After being cut by the Denver Nuggets, the well-liked Towe went into coaching under Sloan. The profession eventually bounced him through a dozen college and pro jobs – three in Raleigh -- before landing as a prep coach in Gainesville, Florida.

N.C. State's Mark Gottfried laugh with Monte Towe before the alumni game during N.C. State basketball's Throwback with the Pack at Reynolds Coliseum October 17, 2014. Ethan Hyman

Towe’s stops included running the Global Basketball Association’s Raleigh Bullfrogs at Dorton Arena in 1992. Head coaching positions followed in Fayetteville of the soon-defunct GBA and in Venezuela, New Orleans, and at Florida junior colleges Chipola and Santa Fe. One assistant’s berth brought him back to Raleigh, where he thought he’d eventually settle, to work beside Sidney Lowe at N.C. State from 2007-10.

Towe quit the college grind in 2014 and moved to Gainesville, a municipality with a population similar to Cary, where his wife had family and a position as a diabetes researcher at Florida. Towe felt at home too, having spent some 15 years coaching basketball and teaching tennis in the university town.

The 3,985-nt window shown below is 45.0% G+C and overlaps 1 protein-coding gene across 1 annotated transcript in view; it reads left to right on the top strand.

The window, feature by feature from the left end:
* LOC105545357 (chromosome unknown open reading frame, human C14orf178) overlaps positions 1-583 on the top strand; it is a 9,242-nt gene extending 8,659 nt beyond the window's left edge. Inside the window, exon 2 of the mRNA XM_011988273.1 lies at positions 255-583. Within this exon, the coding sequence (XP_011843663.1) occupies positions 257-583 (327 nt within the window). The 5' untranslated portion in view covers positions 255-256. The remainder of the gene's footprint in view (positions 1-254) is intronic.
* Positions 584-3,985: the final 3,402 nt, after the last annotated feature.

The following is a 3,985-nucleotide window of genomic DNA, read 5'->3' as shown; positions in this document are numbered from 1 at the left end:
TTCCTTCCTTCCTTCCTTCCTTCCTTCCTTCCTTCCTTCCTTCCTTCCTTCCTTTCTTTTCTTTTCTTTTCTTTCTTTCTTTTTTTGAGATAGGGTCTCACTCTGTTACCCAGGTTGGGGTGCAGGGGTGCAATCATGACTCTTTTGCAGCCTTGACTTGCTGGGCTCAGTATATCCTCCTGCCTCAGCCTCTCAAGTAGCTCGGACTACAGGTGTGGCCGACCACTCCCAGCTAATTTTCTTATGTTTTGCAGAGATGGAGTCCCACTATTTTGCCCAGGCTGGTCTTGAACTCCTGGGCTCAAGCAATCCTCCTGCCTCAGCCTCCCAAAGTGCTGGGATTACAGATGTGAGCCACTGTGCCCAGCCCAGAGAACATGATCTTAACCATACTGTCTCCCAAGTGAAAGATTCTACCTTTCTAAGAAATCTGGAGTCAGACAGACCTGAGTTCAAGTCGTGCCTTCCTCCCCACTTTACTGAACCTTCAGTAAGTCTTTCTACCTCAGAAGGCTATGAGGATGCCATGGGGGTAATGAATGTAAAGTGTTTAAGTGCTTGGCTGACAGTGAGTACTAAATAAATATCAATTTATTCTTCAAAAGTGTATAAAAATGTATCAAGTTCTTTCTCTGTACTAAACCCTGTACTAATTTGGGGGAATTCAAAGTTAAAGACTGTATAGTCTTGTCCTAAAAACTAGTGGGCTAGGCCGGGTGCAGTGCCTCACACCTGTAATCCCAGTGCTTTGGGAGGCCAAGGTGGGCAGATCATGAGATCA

“I don’t see myself leaving Gainesville unless something happens I wouldn’t foresee,” says Towe. “I’m very satisfied where I am. I’ve had so many good things in basketball. I’ve been punched a couple of times, but it’s been good. My life, I feel like I’m right where I should be right now. I’ve always felt like that.”

When Oak Hall, an independent school with about 115 boys in its high school ranks, offered a job coaching basketball without the burdens of recruiting or teaching classes, he seized the opportunity. “It’s like a pro job, only I don’t get paid like a pro,” Towe teases.

“He’s a great teacher,” says Malloy, the AD. “Everything that comes out of his mouth, the kids are learning.” Approaching his fourth year successfully directing the Eagles, Towe enjoys his role and his freedom. “I still have no regrets about what I’m doing,” he says. “I put my mark on the basketball world.”